In line with that dynamic behavior, the animals in Planet Zoo breed, and you witness entire lives of animals from birth to death. Each time an animal is born, the zoo celebrates, and each time a creature dies, the zoo mourns its loss. Animals even have fertility traits that measure how capable they are to breed, and keeping animals from inbreeding is important to prevent sterility. Alphas emerge in herding species, and animals can develop herding behaviors that cause them to follow those dominant animals around.

In addition to catering to animals’ individual needs, you can also match up certain species that co-exist in the wild. In the demo I watch, I see giraffes and springboks living in the same habitat, as well as zebras and black wildebeests. These kinds of pairings enrich the animals lives if done right. You do have to be mindful of these pairings, however. Matching a chimpanzee with a crocodile won’t end well for the ape.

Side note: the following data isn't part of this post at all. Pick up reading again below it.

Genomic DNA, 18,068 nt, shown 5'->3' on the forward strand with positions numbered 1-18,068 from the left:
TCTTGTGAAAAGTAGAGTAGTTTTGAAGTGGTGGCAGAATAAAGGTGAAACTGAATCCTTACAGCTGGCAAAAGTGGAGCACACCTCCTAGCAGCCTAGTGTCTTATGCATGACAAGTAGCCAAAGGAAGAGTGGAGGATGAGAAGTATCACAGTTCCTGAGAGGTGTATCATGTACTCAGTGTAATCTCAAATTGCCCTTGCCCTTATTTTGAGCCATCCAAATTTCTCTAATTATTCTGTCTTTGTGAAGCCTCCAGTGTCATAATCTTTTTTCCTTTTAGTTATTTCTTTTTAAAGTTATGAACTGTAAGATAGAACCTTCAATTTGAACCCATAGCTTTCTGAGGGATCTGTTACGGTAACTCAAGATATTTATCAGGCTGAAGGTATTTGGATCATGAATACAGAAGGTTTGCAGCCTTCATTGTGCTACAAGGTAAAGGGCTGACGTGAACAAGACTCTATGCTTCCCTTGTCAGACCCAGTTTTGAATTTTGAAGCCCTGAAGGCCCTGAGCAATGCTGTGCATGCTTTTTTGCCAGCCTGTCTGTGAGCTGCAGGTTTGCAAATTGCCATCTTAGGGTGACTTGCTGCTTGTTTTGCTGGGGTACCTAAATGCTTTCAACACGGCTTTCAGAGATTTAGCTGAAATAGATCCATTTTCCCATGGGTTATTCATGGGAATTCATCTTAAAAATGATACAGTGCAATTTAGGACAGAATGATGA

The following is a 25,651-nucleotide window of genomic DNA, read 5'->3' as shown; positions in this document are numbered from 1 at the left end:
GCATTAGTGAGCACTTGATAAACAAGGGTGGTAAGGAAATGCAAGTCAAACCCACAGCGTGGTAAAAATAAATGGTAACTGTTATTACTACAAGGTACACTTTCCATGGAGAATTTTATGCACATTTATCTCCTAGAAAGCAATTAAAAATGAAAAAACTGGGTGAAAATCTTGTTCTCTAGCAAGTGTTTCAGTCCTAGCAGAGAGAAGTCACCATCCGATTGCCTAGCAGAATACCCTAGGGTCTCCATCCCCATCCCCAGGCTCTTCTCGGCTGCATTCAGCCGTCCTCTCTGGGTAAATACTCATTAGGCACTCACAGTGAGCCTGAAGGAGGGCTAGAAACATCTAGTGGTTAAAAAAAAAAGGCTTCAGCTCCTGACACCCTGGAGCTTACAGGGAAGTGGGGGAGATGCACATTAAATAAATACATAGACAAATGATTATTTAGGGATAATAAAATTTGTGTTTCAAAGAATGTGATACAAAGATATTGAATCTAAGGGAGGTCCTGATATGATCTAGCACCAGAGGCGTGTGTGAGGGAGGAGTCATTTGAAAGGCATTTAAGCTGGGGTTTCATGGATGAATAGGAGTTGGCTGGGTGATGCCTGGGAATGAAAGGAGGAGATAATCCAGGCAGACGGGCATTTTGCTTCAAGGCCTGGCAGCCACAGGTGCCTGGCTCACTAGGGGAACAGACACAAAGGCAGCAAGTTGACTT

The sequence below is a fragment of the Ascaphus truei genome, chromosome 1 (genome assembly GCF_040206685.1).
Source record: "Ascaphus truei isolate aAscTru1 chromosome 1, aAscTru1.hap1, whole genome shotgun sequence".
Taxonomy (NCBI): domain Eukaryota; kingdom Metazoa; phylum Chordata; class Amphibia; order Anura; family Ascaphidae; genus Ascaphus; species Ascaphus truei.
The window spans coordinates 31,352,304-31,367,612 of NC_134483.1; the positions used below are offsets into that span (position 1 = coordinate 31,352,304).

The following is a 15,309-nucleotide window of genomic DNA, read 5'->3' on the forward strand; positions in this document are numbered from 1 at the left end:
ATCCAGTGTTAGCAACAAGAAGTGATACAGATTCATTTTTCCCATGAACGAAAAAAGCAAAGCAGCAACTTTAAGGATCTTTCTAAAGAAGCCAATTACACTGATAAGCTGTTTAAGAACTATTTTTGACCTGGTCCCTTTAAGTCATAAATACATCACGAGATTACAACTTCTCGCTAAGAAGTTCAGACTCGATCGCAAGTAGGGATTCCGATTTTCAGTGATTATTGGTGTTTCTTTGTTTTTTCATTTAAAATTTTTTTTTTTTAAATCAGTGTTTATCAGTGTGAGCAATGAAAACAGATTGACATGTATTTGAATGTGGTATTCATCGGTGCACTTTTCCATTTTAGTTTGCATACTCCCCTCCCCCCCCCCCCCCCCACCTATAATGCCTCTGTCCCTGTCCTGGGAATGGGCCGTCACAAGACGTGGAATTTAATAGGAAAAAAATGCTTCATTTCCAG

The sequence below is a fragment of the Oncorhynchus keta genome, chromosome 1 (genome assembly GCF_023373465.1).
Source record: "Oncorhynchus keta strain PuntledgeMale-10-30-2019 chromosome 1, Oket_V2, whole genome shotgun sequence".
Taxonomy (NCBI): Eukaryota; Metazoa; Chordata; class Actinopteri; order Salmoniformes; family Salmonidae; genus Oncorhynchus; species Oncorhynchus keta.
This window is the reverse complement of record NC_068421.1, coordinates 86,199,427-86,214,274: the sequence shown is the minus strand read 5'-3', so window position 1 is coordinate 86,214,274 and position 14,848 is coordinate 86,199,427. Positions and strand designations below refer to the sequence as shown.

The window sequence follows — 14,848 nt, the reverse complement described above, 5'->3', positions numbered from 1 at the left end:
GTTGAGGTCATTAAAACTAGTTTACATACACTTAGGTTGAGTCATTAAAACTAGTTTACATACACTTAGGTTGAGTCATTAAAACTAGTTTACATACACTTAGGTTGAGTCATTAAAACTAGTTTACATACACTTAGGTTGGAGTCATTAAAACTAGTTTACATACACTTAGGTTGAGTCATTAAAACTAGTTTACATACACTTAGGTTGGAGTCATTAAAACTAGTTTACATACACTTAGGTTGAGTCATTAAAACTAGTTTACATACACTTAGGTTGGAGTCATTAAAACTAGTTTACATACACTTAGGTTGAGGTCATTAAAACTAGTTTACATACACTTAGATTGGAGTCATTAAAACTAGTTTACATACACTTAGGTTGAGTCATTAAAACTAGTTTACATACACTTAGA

Other ways to improve animals’ lives is to install enrichment items in the habitats. For big cats like lions, tigers, and cheetahs, this includes giant scratching posts, while you can add a device that makes chimps solve puzzles to get their food. If something isn’t quite right in a habitat, you can easily fix it by placing a new item or painting the ground with grass, sand, or soil to match their needs.

One big way to cater to the chimps’ needs is to build climbing frames for them to spend their energy. Just like the walls and paths in Planet Zoo, these frames are custom built to your specifications. Not only are the frames set up however you want, but the chimpanzees run across them seamlessly regardless of how you set them up.